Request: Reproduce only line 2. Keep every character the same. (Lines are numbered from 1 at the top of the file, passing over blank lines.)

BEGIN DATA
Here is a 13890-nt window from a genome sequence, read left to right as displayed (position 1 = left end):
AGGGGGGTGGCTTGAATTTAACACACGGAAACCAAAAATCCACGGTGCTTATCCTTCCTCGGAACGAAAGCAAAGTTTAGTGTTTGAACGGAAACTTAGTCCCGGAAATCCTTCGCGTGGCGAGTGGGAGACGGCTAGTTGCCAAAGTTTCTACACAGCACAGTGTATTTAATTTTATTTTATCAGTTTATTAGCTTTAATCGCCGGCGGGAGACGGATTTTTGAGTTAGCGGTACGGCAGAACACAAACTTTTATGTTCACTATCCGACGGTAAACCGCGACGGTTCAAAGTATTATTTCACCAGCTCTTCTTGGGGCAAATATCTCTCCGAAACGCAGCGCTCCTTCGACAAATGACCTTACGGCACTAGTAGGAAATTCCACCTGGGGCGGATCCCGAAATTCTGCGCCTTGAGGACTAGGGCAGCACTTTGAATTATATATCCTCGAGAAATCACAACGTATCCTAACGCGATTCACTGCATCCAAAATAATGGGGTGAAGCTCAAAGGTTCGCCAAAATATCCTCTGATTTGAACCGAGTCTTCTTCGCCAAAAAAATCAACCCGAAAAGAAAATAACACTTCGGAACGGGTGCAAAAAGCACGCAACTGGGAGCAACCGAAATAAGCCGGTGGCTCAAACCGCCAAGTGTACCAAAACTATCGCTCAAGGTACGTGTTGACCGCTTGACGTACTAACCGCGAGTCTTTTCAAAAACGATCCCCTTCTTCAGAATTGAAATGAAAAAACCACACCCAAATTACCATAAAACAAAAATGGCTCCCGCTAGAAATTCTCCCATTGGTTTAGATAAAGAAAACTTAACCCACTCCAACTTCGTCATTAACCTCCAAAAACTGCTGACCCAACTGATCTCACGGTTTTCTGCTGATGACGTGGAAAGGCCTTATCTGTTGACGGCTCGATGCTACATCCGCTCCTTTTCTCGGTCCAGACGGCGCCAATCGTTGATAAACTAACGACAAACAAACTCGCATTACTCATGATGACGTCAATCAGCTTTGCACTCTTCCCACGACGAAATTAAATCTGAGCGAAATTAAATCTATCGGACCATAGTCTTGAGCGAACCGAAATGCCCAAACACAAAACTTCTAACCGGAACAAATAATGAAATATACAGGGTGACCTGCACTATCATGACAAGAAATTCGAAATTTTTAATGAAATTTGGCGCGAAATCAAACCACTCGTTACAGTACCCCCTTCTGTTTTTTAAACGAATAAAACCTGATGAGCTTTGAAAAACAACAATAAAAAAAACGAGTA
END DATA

AGGGGGGTGGCTTGAATTTAACACACGGAAACCAAAAATCCACGGTGCTTATCCTTCCTCGGAACGAAAGCAAAGTTTAGTGTTTGAACGGAAACTTAGTCCCGGAAATCCTTCGCGTGGCGAGTGGGAGACGGCTAGTTGCCAAAGTTTCTACACAGCACAGTGTATTTAATTTTATTTTATCAGTTTATTAGCTTTAATCGCCGGCGGGAGACGGATTTTTGAGTTAGCGGTACGGCAGAACACAAACTTTTATGTTCACTATCCGACGGTAAACCGCGACGGTTCAAAGTATTATTTCACCAGCTCTTCTTGGGGCAAATATCTCTCCGAAACGCAGCGCTCCTTCGACAAATGACCTTACGGCACTAGTAGGAAATTCCACCTGGGGCGGATCCCGAAATTCTGCGCCTTGAGGACTAGGGCAGCACTTTGAATTATATATCCTCGAGAAATCACAACGTATCCTAACGCGATTCACTGCATCCAAAATAATGGGGTGAAGCTCAAAGGTTCGCCAAAATATCCTCTGATTTGAACCGAGTCTTCTTCGCCAAAAAAATCAACCCGAAAAGAAAATAACACTTCGGAACGGGTGCAAAAAGCACGCAACTGGGAGCAACCGAAATAAGCCGGTGGCTCAAACCGCCAAGTGTACCAAAACTATCGCTCAAGGTACGTGTTGACCGCTTGACGTACTAACCGCGAGTCTTTTCAAAAACGATCCCCTTCTTCAGAATTGAAATGAAAAAACCACACCCAAATTACCATAAAACAAAAATGGCTCCCGCTAGAAATTCTCCCATTGGTTTAGATAAAGAAAACTTAACCCACTCCAACTTCGTCATTAACCTCCAAAAACTGCTGACCCAACTGATCTCACGGTTTTCTGCTGATGACGTGGAAAGGCCTTATCTGTTGACGGCTCGATGCTACATCCGCTCCTTTTCTCGGTCCAGACGGCGCCAATCGTTGATAAACTAACGACAAACAAACTCGCATTACTCATGATGACGTCAATCAGCTTTGCACTCTTCCCACGACGAAATTAAATCTGAGCGAAATTAAATCTATCGGACCATAGTCTTGAGCGAACCGAAATGCCCAAACACAAAACTTCTAACCGGAACAAATAATGAAATATACAGGGTGACCTGCACTATCATGACAAGAAATTCGAAATTTTTAATGAAATTTGGCGCGAAATCAAACCACTCGTTACAGTACCCCCTTCTGTTTTTTAAACGAATAAAACCTGATGAGCTTTGAAAAACAACAATAAAAAAAACGAGTA